Pour enough water to fill the shallow dish. Sprinkle the black pepper on the surface of the water. Observe that the particles spread out across the surface. Put one drop of liquid dish soap in the middle OR touch one edge of the bar of soap to the middle of the water.
The soap breaks the water's surface tension. Tension on the rest of the surface remains strong, and it pulls the floating pepper flakes away from the soap.
Wash and dry the dish before using it in other surface-tension experiments.
FLOAT THE BOAT
An old greeting card
A bowl filled with clean, cool water
Use the scissors to cut 1 ½-inch "boats" from the greeting card. To be fancy, cut a slot in the back end of each boat.
Put a few drops of dish soap in the small dish and rub one end of the cotton swab in the soap.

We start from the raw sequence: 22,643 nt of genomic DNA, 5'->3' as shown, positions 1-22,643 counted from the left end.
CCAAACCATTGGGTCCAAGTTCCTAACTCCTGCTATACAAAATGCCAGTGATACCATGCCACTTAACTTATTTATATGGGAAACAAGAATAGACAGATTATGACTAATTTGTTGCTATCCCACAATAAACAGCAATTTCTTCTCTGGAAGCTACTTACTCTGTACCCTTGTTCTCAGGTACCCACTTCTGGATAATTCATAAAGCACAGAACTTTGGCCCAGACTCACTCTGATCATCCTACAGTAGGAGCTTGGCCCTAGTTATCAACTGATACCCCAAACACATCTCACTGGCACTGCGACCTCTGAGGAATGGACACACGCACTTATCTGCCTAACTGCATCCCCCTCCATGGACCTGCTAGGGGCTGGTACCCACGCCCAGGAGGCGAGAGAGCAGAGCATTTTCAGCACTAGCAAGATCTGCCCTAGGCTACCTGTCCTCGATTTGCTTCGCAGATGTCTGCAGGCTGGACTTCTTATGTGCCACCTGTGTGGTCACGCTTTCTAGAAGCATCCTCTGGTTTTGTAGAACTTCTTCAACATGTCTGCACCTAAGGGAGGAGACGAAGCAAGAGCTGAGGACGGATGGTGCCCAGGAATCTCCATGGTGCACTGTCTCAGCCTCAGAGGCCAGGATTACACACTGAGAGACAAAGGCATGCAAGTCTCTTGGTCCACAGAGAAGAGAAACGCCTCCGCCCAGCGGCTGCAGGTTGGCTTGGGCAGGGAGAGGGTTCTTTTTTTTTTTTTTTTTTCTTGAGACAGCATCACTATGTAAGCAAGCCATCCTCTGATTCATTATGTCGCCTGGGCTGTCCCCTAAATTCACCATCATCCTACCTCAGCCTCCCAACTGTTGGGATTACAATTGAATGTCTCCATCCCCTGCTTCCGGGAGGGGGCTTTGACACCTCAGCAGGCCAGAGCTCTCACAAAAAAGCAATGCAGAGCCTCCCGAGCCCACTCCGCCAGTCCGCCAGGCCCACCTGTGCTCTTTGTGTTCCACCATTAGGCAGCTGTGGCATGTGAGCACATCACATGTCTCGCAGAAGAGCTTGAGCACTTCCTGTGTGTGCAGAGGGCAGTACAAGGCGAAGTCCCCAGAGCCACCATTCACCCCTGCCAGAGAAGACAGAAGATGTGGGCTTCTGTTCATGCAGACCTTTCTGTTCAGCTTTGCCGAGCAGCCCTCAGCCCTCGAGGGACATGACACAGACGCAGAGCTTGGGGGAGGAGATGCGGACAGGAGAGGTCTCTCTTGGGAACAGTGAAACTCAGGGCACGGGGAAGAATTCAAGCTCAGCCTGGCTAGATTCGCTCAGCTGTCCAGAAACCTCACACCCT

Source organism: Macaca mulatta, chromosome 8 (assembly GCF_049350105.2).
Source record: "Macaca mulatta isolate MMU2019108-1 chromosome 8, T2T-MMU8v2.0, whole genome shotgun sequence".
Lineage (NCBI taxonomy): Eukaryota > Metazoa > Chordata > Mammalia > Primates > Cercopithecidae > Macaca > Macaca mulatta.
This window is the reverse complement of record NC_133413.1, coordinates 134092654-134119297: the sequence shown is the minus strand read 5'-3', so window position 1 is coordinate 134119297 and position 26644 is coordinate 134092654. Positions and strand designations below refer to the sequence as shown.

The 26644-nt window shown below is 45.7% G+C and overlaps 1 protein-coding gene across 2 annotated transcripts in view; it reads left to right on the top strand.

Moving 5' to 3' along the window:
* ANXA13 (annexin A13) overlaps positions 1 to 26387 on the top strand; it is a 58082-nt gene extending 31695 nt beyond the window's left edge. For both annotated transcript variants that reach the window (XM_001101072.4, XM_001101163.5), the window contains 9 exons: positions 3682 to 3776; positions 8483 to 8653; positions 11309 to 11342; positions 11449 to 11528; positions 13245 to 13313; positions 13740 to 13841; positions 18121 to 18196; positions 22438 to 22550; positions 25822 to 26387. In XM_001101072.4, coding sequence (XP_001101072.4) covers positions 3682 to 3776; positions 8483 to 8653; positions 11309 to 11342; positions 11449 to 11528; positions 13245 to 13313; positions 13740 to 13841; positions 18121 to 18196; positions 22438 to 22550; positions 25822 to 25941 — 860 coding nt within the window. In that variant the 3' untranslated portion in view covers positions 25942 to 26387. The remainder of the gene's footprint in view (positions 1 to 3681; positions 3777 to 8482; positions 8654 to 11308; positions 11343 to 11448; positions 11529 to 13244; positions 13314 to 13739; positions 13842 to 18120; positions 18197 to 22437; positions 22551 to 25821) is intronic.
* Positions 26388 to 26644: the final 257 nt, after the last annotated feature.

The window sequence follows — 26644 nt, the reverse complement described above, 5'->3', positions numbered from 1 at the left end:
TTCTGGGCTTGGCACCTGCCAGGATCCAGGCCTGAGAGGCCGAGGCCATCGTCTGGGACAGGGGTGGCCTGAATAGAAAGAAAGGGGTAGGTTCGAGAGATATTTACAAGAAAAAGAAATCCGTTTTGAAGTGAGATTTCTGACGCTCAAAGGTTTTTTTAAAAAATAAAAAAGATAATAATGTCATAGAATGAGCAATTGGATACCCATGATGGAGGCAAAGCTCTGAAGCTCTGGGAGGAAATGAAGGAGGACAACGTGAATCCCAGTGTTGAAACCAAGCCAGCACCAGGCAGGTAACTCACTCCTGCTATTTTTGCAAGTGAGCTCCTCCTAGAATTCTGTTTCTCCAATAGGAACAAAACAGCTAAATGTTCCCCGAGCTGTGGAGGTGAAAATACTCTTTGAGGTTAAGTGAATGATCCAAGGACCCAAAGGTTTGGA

Float the boats on the surface of the water in the bowl. Carefully touch the soapy end of the cotton swab to the slot of each boat and watch as it zips across the water.
What would happen if you tried this experiment in the bathtub?
Does the soap remain on the little boats after they dry? What would happen if you set one of these used boats on the surface of a fresh dish of water sprinkled with pepper?
FOG OF MATH
Because soap breaks water's surface tension, soap film prevents fog on mirrors and windows.
This means that you could write a secret message in the glass that will show up only when it is fogged.
Put three drops of dish soap in a half-cup of water. Dip your finger or one end of a cotton swab in the soapy water and write your message on the window or mirror. After the wet message dries, it won't be obvious until the next time the glass fogs over.